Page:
Opioids: Nonmedical Use and Abuse in Older Children

ArticleinPediatrics in Review 32(4):e44-52 · April 2011with10 Reads
DOI: 10.1542/pir.32-4-e44 · Source: PubMed
Abstract
• Prescription opioids constitute most nonmedical opioid use and abuse in older children, and medical opioid use places pediatric users at increased risk for nonmedical use. • Prevalence data demonstrate that pediatric nonmedical use increases over a person's lifetime, necessitating regular, ongoing prevention and screening measures. • Pain control is the most common reason for nonmedical opioid use. • Research data indicate friends and families are the most common sources for opioid diversion, with recent medical opioid users being at higher risk to divert opioids. • Strong evidence correlates nonmedical opioid use with increased substance abuse, with a significant minority of users experiencing both opioid abuse and dependence. • Central respiratory depression/apnea, severely depressed consciousness/coma, and pinpoint pupils are signs of opioid overdose. • Pediatricians should incorporate prevention strategies into their anticipatory guidance and prescribing practices. • Pediatricians must screen for nonmedical opioid use and associated substance abuse using a combination of clinical questioning and screening tools. • Primary opioid overdose management includes appropriate airway and ventilation management, circulation support, and administration of an opioid antagonist.
    • "Additionally, a detailed patient and family history should be obtained to determine comorbidities (i.e. depression, anxiety and other risk factors such as family history of substance use disorders; Frese & Eiden, 2011; Oliver et al., 2012). Key to harm reduction is discussion about NMUPO, despite 50% of clinicians reporting they find this difficult (The National Center on Addiction and Substance Abuse [CASA], 2005). "
    [Show abstract] [Hide abstract] ABSTRACT: http://childpain.org/ppl/
    Full-text · Article · Jun 2014 · Pain management nursing: official journal of the American Society of Pain Management Nurses
    • "The National Center on Addiction and Substance Abuse at Columbia University (NCASA, 2011) has called adolescent substance misuse—including alcohol, tobacco, and other drugs—the nation's number-one health problem . The number of high school students who reported ever having misused opioids increased significantly from the beginning (8.3% of 9th graders) to the end of high school (16.3% of 12th graders), with almost 13% having misused prescription opioids in their lifetime and 3.4% currently misusing these substances (NCASA, 2011; Frese & Eiden, 2011 ). Diversion of prescription opioids is also common among pediatric nonmedical users. "
    [Show abstract] [Hide abstract] ABSTRACT: The American Society for Pain Management Nursing (ASPMN) has updated its position statement on managing pain in patients with substance use disorders. This position statement is endorsed by the International Nurses Society on Addictions (IntNSA) and includes clinical practice recommendations based on current evidence. It is the position of ASPMN and IntNSA that every patient with pain, including those with substance use disorders, has the right to be treated with dignity, respect, and high-quality pain assessment and management. Failure to identify and treat the concurrent conditions of pain and substance use disorders will compromise the ability to treat either condition effectively. Barriers to caring for these patients include stigmatization, misconceptions, and limited access to providers skilled in these two categories of disorders. Topics addressed in this position statement include the scope of substance use and related disorders, conceptual models of addiction, ethical considerations, addiction risk stratification, and clinical recommendations.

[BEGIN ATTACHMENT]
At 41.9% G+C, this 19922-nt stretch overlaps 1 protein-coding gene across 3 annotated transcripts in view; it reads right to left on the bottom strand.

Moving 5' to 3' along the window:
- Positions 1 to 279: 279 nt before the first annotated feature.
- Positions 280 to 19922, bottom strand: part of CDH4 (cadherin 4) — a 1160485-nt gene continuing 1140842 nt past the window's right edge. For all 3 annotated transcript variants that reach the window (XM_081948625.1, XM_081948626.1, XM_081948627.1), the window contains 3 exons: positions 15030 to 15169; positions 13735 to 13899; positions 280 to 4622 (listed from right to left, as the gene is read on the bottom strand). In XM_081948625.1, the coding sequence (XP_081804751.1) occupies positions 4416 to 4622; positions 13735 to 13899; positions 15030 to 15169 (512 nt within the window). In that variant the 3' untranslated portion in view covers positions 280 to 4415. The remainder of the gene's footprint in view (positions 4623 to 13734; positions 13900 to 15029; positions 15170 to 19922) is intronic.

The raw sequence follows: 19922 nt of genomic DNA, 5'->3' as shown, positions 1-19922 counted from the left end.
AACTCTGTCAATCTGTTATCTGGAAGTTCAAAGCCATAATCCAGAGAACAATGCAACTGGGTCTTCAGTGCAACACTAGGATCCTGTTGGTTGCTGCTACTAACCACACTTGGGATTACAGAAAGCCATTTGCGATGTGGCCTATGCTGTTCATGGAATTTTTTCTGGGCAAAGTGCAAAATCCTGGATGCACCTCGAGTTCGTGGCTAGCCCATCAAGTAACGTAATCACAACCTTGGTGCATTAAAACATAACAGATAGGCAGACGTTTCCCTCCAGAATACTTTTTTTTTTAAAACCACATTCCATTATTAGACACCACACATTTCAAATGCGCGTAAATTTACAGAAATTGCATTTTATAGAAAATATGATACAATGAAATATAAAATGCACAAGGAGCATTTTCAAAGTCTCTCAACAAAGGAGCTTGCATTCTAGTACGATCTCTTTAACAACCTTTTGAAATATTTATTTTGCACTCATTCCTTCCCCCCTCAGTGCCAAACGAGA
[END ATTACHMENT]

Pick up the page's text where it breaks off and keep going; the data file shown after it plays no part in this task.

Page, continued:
Full-text · Article · Oct 2012
    • "The National Center on Addiction and Substance Abuse at Columbia University (NCASA, 2011) has called adolescent substance misuse—including alcohol, tobacco, and other drugs—the nation's number-one health problem . The number of high school students who reported ever having misused opioids increased significantly from the beginning (8.3% of 9th graders) to the end of high school (16.3% of 12th graders), with almost 13% having misused prescription opioids in their lifetime and 3.4% currently misusing these substances (NCASA, 2011; Frese & Eiden, 2011 ). Diversion of prescription opioids is also common among pediatric nonmedical users. "
    [Show abstract] [Hide abstract] ABSTRACT: The American Society for Pain Management Nursing (ASPMN) has updated its position statement on managing pain in patients with substance use disorders. This position statement is endorsed by the International Nurses Society on Addictions (IntNSA) and includes clinical practice recommendations based on current evidence. It is the position of ASPMN and IntNSA that every patient with pain, including those with substance use disorders, has the right to be treated with dignity, respect, and high-quality pain assessment and management. Failure to identify and treat the concurrent conditions of pain and substance use disorders will compromise the ability to treat either condition effectively. Barriers to caring for these patients include stigmatization, misconceptions, and limited access to providers skilled in these two categories of disorders. Topics addressed in this position statement include the scope of substance use and related disorders, conceptual models of addiction, ethical considerations, addiction risk stratification, and clinical recommendations.
    Full-text · Article · Sep 2012
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